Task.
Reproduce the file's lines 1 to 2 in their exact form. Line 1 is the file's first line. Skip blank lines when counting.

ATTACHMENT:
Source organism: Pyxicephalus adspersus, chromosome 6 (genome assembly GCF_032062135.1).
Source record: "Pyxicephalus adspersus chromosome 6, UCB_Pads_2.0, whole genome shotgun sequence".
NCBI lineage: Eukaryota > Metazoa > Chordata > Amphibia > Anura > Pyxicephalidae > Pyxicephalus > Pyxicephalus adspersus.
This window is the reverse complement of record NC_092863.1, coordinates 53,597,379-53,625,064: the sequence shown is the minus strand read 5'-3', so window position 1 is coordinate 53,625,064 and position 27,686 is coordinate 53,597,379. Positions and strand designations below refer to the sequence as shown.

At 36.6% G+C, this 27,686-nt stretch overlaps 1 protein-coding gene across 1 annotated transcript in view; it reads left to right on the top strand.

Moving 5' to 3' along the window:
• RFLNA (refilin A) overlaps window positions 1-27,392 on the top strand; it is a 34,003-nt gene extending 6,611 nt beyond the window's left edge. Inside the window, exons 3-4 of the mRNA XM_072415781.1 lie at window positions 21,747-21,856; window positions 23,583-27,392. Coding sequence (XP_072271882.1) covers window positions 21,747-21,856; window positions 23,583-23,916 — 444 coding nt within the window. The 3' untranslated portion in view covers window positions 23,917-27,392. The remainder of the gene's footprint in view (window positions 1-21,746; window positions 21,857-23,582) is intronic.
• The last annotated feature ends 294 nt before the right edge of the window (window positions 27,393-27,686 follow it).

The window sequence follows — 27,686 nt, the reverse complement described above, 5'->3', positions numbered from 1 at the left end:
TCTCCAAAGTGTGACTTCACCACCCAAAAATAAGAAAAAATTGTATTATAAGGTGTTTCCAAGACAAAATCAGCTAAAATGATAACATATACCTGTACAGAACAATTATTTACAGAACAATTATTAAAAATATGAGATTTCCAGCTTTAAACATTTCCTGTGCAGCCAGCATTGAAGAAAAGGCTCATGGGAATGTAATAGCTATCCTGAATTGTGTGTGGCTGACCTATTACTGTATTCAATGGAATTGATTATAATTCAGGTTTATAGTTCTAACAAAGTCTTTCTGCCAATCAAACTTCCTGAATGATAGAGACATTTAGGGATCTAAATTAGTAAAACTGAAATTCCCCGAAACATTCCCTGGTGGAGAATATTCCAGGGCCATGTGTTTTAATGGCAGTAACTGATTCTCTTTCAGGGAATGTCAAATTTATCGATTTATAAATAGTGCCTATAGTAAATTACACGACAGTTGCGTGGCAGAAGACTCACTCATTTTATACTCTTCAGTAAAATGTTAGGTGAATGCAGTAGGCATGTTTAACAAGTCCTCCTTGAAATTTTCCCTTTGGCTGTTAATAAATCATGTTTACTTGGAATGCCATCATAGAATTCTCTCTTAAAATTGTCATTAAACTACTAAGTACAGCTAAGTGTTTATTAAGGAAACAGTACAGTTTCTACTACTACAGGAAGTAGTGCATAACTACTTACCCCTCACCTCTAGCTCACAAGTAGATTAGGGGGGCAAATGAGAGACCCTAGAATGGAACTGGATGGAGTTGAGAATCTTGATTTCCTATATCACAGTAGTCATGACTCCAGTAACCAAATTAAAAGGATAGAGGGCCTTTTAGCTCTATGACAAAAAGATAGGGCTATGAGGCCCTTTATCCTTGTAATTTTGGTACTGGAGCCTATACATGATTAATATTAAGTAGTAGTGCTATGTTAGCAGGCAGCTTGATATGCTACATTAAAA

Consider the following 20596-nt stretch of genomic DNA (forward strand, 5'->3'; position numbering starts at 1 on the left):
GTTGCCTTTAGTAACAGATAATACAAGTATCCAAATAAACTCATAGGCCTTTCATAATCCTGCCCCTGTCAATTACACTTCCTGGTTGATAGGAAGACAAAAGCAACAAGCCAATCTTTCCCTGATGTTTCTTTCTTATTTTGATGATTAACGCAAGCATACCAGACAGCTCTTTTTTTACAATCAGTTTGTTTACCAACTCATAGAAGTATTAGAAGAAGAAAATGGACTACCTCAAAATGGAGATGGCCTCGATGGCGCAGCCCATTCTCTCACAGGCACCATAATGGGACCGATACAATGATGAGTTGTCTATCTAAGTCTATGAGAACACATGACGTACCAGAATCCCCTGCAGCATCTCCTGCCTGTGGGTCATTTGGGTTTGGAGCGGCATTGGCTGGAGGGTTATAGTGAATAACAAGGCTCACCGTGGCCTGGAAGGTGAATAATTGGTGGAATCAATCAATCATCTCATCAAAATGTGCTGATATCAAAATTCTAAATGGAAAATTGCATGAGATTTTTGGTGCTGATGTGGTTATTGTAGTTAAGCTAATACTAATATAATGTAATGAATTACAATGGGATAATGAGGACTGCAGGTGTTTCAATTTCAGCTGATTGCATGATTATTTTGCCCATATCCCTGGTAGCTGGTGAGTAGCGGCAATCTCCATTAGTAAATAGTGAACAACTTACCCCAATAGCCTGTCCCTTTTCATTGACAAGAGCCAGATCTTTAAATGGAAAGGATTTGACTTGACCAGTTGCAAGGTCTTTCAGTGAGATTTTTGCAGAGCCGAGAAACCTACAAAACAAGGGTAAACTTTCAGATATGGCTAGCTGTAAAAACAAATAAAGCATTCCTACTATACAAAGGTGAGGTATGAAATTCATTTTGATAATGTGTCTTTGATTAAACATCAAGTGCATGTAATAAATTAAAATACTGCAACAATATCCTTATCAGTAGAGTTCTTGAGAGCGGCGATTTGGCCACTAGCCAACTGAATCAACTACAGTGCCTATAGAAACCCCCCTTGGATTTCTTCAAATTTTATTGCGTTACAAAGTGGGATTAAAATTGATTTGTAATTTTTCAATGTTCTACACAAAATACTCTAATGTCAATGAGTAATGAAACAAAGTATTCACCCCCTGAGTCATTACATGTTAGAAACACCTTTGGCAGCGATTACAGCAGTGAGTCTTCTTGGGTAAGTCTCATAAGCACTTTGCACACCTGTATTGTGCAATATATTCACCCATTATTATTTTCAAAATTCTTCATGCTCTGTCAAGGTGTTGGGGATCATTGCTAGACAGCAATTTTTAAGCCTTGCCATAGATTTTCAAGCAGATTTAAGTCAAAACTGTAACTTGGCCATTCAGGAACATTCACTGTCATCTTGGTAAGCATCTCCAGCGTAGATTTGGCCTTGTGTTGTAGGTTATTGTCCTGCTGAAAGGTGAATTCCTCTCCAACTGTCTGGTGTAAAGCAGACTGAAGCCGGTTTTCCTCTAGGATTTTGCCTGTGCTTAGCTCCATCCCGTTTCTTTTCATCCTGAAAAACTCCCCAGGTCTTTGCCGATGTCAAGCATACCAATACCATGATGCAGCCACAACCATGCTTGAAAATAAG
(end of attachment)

Source organism: Pyxicephalus adspersus, chromosome 6 (genome assembly GCF_032062135.1).
Source record: "Pyxicephalus adspersus chromosome 6, UCB_Pads_2.0, whole genome shotgun sequence".